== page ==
|Territorial Women's Memorial Rose Garden|
MARY LOUISA WADE WETHERILL
Louisa, daughter of John James and Julia Francis Wade, was born on September 2,1877, in Ward City, Nevada. She grew up in the Colorado River Valley. She married John Wetherill, an explorer, guide and Indian trader, on March 17, 1896. She went with him to his thousand-acre ranch in the Mesa Verde Valley. John and Louisa had two children: Benjamin Wade and Georgia Ida Wetherill Kilcrease.
In December 1910, the family moved to Kayenta, Arizona, a place the couple had visited on their honeymoon. There they established a trading post and ranch. Interested in the Navajo Indians from the day she arrived among them, Louisa mastered their language and made a study of their customs, traditions, religion and homelife. The Navajos came to love and respect her and named her Asthon Sosi, which means The Slim Woman.
John and Louisaís home was always open to Indians and travelers alike. Many famous people such as Teddy Roosevelt came to Kayenta to meet Louisa. Zane Grey credits her as the source of much of the information he shared with his readers. The couple adopted two Navajo infant girls who became known as Fanny and Betty Wetherill. They raised and educated them as White people.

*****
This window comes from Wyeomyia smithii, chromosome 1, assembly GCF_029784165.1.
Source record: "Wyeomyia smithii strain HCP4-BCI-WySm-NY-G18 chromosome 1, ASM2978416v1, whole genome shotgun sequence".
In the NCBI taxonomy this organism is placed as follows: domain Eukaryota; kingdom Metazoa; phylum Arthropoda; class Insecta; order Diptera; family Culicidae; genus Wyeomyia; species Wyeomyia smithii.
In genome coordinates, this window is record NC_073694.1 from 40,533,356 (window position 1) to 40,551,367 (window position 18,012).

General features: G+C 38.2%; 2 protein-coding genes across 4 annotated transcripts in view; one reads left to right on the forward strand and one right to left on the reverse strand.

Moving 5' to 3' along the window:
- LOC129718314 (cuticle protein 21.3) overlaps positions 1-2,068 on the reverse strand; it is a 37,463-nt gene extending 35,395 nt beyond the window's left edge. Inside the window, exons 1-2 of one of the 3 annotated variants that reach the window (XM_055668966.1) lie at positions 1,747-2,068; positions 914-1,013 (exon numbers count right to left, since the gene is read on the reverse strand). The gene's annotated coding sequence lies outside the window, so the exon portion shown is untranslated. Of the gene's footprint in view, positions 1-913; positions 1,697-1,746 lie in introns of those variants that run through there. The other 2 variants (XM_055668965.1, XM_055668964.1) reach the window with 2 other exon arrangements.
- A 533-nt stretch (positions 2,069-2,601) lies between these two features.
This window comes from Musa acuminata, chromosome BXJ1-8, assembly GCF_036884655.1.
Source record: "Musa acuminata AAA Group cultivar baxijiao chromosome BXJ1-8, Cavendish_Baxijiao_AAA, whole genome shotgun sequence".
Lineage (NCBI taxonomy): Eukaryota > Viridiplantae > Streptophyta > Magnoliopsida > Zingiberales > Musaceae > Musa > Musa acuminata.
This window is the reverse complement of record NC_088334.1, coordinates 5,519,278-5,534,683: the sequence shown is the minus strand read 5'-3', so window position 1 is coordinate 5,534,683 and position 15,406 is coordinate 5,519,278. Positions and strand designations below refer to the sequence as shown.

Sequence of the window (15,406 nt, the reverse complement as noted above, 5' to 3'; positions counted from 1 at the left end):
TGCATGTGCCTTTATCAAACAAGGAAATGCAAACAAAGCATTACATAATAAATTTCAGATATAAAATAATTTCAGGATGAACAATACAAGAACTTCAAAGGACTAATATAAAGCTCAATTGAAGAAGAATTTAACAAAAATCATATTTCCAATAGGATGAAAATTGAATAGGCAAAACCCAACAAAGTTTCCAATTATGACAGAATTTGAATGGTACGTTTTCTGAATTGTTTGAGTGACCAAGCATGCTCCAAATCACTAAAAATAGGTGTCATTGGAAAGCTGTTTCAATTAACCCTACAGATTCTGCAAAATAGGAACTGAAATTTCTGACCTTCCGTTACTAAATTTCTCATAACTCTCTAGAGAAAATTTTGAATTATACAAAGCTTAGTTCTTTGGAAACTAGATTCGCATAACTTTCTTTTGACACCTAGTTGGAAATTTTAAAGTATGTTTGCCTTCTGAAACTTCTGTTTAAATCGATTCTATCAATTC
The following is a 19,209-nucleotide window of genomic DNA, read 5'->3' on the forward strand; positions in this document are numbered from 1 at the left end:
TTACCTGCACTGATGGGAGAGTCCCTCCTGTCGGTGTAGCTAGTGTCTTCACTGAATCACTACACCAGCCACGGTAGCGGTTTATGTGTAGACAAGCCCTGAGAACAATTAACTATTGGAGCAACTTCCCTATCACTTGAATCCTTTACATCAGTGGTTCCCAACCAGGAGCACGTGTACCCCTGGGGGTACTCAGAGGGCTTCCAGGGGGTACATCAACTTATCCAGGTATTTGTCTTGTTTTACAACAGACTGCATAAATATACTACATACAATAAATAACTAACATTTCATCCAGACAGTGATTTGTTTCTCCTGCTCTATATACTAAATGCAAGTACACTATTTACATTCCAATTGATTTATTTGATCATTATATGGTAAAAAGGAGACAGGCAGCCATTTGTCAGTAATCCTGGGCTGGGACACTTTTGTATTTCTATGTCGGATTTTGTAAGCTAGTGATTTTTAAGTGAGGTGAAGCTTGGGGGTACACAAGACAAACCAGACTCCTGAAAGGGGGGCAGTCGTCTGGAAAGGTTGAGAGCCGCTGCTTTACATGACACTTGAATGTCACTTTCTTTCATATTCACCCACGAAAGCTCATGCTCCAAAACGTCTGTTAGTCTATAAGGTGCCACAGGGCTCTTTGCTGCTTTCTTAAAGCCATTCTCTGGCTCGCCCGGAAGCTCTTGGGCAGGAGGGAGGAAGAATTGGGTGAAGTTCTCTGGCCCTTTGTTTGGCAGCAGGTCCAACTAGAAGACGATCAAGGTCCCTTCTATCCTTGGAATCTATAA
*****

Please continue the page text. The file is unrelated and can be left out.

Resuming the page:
The Navajos considered Louisa their true friend and came great distances to seek her aid and advice. A Navajo Chief, Hoskinini, insisted that she was a Navajo girl who, when a child, was stolen by a group of White people crossing the reservation on their trek to California. He contended Mrs. Wetherill could not understand and speak their language so fluently or be so sympathetic with their customs and so helpful to them in all their difficulties if she were not a Navajo by blood. Hoskinini adopted her into his clan, the Tachini, and before his death requested that all his personal possessions be taken to the trading post so that Louisa could distribute them among his family.
During the Paiute uprising in the Four Corners country, none of the officers or settlers would go among the rebellious Indians to talk peace terms, but Louisa volunteered. She went alone, sat at the council fires and returned unharmed. She did not bring about peace, that honor being reserved for General Hugh Scott, but she did dare where the officers of the law dared not.
Louisa demonstrated that kindly treatment was not lost on the Red man. She made many significant contributions to the history of Arizona and the White manís understanding of the Navajos.
Louisa died on September 18, 1945, and was buried at Kayenta, Arizona.
Donor: Juanita Duncan, granddaughter
|Additional documentation and photographs may be available in the Sharlot Hall Museum Archives and Library.|